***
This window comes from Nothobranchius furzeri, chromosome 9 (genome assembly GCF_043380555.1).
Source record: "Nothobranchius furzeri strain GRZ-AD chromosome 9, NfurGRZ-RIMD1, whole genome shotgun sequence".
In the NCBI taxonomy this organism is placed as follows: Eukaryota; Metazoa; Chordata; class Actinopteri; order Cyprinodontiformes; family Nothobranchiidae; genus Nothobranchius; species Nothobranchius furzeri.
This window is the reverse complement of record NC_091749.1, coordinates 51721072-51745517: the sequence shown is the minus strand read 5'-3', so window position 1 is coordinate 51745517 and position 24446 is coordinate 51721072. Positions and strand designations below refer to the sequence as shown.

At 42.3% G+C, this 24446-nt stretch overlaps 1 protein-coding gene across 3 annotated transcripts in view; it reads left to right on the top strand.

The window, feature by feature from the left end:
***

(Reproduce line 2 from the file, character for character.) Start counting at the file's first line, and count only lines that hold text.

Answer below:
Source record: "Nothobranchius furzeri strain GRZ-AD chromosome 9, NfurGRZ-RIMD1, whole genome shotgun sequence".